Snowflake was of hexagonal symmetry. Therefore, when a snowflake was rotated by 60 degrees about its centre, it looked identical with the original one. In this game, users could create their own snowflakes by designing 1/6 of the whole step by step.
Fig. 19: Snowflake design game interface
Print the images
The visitors could select five different images in jpeg format and these files were stored at the Intranet database server. The image print interface allowed visitors to drag and drop a maximum of 5 available images and printed on the pre-designed A4-size paper. There was no limitation on the combination of the five images to be chosen. The visitors could then press the PRINT button and collected the coloured printout within one minute.
Fig. 20: Print image system interface
Email the images or snowflake
There was an interface for sending email with the snowflake or images. The visitors could login their account by using the barcode scanner. The snowflake and images of their accounts would be displayed after connecting to the back-end database. Then they could choose the snowflake or one image and email them to an Internet email address. In order to minimize the file size of this email, the addressee would receive an email with an Active-X component embedded for snowflake. If the visitors chose to email the image, this image would not be sent as an attachment to the email, but download from the remote server when receiving the email.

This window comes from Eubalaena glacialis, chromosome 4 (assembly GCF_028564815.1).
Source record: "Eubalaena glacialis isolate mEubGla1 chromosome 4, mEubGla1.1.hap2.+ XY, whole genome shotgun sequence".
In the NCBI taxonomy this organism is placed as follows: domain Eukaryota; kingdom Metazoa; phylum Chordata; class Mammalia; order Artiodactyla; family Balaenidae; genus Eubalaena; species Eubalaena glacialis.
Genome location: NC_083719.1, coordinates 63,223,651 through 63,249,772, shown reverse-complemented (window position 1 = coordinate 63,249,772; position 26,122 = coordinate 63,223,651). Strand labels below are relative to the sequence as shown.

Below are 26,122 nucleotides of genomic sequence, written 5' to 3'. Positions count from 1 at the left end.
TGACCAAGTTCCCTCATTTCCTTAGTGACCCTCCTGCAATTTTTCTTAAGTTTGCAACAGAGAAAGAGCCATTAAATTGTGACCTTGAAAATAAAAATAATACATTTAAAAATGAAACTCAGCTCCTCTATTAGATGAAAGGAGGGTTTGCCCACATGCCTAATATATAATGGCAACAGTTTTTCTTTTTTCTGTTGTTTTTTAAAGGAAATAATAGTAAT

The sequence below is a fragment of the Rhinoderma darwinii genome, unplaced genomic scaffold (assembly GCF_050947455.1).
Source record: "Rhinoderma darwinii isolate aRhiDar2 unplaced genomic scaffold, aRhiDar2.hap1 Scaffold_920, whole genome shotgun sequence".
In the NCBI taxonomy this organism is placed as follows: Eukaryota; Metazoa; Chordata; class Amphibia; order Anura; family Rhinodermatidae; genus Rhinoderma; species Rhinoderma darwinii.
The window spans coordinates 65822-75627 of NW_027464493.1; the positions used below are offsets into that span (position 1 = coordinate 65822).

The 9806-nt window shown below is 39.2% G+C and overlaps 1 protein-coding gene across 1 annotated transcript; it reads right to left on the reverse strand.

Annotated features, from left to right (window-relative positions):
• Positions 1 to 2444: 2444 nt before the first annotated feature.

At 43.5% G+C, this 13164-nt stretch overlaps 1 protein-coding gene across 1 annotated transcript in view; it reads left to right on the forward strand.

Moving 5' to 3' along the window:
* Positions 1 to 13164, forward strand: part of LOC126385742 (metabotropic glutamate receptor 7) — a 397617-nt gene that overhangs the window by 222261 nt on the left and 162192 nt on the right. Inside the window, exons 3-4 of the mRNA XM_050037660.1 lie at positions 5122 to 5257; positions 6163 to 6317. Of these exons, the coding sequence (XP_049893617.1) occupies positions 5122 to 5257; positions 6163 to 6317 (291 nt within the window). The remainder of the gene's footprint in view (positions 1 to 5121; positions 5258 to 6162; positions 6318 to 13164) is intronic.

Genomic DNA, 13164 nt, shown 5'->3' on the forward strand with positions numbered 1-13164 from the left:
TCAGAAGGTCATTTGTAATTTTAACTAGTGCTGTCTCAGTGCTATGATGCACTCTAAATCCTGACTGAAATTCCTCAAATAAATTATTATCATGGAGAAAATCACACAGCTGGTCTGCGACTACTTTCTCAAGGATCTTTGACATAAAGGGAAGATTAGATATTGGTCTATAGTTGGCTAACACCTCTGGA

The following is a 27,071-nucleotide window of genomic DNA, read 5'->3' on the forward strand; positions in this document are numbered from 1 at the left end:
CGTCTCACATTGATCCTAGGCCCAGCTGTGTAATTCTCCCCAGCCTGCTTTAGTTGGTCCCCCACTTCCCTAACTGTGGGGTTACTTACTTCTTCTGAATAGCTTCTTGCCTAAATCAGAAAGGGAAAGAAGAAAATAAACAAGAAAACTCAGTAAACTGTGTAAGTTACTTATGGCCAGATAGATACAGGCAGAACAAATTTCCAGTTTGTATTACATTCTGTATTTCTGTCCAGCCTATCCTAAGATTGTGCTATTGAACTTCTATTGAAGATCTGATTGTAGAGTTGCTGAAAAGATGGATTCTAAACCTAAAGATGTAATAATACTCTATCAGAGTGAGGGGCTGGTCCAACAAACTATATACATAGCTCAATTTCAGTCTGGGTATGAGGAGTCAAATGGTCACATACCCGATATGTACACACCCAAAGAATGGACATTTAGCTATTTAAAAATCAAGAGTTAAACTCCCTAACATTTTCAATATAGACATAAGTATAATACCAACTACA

Fig. 21: Choose one image or snowflake to email to a friend
Fig. 22: Email system interface
For the planning of the image capturing sub-system, we would like to reuse the system concept for other projects in future so there was enough space of the controller to develop applications. At the current exhibit model, the front end was the integration of IP camera, barcode scanner and sensor interface. The back end was a database server and the embedded controller performed the bridging function between the two ends. The potential improvements to the exhibit offered by the embedded controller were summarized as follows :
Tackling with the Hardware and Software Problems
Change from Wireless LAN to Wire-oriented Approach for Printing Workstation
During the planning stage, the network environment for this exhibition was chosen a wireless LAN protocol 802.11b with client interface in USB connection for the desktop computers. We used the software provided by the USB client installed in a laptop computer in order to check the signal strength in our exhibition area environment. The readout showed promising and signal strength was good enough. Furthermore, Internet surfing also ran on the laptop computer and was found that the connection speed and condition were sufficient.